New research into one of the world's most social bacteria -Myxococcus xanthus, has discovered that it has a gourmet style approachto its consumption of phosphates, which provides a key clue to whatmakes it the most "social" of bacteria.
Myxococcus xanthus isamazingly social and co-operative for a bacterium. It "hunts" as apack, it makes a collective decision with other M. xanthus whether togo dormant or not, and it even has methods of policing the behaviour ofindividual bacteria that try to "cheat" in the collective activity ofthe group. Now Dr David Whitworth from the Biological SciencesDepartment of the University of Warwick has also discovered that itappears to seek out and consume phosphate in a "gourmet" manner,providing important evidence as to how such a relatively simpleorganism is able to act in such a social manner.
Dr Whitworthlooked at the signalling pathways used by the bacterium to processinformation to switch actions on or off. Myxococcus xanthus has anunprecedented number (around 150) of the signalling pathways known as"two component switches" which dramatically increases the level ofcomplexity of information that can be processed by the bacterium. DrWhitworth focussed on three previously described signalling pathwaysthat were known to be similar to phosphate utilisation pathways (allorganisms need to consume phosphate to thrive). Until now mostresearchers believed that all bacteria only required one phosphatedependent signalling pathway to find the phosphate needed forconsumption, and so the other two pathways found in M. xanthus simplydid something else. In collaboration with Prof Mitchell Singer of theUniversity of California at Davis, Dr Whitworth found that in fact thebacterium was using all three pathways and part of a further fourthpathway in combination, to detect and utilise phosphates, making it avery sophisticated consumer of phosphates - the bacterial equivalent ofa gourmet diner.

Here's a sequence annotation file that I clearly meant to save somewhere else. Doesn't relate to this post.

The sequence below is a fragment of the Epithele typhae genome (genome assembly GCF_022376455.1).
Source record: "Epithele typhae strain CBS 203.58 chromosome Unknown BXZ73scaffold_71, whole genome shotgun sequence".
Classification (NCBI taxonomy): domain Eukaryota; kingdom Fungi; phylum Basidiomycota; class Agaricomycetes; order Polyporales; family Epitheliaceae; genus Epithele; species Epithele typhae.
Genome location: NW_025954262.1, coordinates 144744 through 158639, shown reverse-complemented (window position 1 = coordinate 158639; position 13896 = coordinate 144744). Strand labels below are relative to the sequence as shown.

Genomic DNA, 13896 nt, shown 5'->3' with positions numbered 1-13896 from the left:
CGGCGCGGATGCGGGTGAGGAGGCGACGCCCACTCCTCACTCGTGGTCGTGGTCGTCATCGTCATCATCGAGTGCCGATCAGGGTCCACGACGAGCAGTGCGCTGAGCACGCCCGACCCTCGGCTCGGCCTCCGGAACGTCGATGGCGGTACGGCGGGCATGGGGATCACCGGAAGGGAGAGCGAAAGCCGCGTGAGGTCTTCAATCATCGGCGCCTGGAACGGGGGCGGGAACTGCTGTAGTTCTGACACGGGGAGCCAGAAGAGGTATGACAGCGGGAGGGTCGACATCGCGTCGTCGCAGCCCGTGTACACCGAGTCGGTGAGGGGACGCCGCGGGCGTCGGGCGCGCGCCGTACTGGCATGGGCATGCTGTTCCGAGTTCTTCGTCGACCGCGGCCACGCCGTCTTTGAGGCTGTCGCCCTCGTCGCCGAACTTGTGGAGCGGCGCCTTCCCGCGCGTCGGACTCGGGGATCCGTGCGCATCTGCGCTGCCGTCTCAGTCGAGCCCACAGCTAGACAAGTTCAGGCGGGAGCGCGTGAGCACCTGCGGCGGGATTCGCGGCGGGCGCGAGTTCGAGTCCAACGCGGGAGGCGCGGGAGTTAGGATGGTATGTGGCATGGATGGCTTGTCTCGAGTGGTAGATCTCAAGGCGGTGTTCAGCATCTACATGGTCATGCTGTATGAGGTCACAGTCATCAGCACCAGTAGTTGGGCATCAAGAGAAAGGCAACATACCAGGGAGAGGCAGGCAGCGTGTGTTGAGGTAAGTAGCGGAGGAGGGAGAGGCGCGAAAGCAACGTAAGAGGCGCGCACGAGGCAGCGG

That the 3 pathways act in concert probablyenables the organism to find phosphates in different chemical states orenvironmental conditions, or even to exploit the phosphates found inother M. xanthus cells or those of potential prey organisms. DrWhitworth found that:
* The potential complexity of theinformation on phosphate levels that the bacterium can process issignificantly increased by the findings that there are three phosphatesignalling pathways, with considerable interaction between the threepathways.
* A further additional partial pathway also acts as aphosphate level detector - giving the bacterium even more tools toemploy as a phosphate gourmet.
* Dr Whitworth also has evidencethat the surprising extent of interaction between the three and a halfphosphate signalling pathways is also found among the other 140 plussignalling pathways of the bacterium. If three and half pathways areenough to make it a phosphate gourmet, the level of interactionsbetween up to 150 pathways will easily be enough to give Myxococcusxanthus its precocious social skills.
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